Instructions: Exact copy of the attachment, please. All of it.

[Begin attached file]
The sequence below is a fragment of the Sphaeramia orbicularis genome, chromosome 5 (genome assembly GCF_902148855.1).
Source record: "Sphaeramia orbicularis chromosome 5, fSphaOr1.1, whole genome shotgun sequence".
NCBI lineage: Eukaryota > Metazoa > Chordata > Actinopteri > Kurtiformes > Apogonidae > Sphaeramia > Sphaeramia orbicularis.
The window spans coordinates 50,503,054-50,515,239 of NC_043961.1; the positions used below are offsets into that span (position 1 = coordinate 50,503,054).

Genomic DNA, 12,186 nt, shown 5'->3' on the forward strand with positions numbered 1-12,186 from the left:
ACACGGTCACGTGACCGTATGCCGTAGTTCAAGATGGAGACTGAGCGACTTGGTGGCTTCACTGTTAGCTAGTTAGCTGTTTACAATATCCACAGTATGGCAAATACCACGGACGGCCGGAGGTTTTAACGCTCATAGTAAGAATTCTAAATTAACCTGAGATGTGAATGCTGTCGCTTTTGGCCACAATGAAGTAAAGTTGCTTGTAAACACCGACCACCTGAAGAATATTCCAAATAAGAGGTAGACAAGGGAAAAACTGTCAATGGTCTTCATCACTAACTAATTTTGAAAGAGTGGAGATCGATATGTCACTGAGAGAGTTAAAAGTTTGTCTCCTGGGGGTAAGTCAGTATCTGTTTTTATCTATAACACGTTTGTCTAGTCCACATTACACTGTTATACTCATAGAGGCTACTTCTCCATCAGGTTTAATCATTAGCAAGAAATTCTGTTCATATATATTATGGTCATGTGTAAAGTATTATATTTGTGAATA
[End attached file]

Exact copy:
The sequence below is a fragment of the Sphaeramia orbicularis genome, chromosome 5 (genome assembly GCF_902148855.1).
Source record: "Sphaeramia orbicularis chromosome 5, fSphaOr1.1, whole genome shotgun sequence".
NCBI lineage: Eukaryota > Metazoa > Chordata > Actinopteri > Kurtiformes > Apogonidae > Sphaeramia > Sphaeramia orbicularis.
The window spans coordinates 50,503,054-50,515,239 of NC_043961.1; the positions used below are offsets into that span (position 1 = coordinate 50,503,054).

Genomic DNA, 12,186 nt, shown 5'->3' on the forward strand with positions numbered 1-12,186 from the left:
ACACGGTCACGTGACCGTATGCCGTAGTTCAAGATGGAGACTGAGCGACTTGGTGGCTTCACTGTTAGCTAGTTAGCTGTTTACAATATCCACAGTATGGCAAATACCACGGACGGCCGGAGGTTTTAACGCTCATAGTAAGAATTCTAAATTAACCTGAGATGTGAATGCTGTCGCTTTTGGCCACAATGAAGTAAAGTTGCTTGTAAACACCGACCACCTGAAGAATATTCCAAATAAGAGGTAGACAAGGGAAAAACTGTCAATGGTCTTCATCACTAACTAATTTTGAAAGAGTGGAGATCGATATGTCACTGAGAGAGTTAAAAGTTTGTCTCCTGGGGGTAAGTCAGTATCTGTTTTTATCTATAACACGTTTGTCTAGTCCACATTACACTGTTATACTCATAGAGGCTACTTCTCCATCAGGTTTAATCATTAGCAAGAAATTCTGTTCATATATATTATGGTCATGTGTAAAGTATTATATTTGTGAATA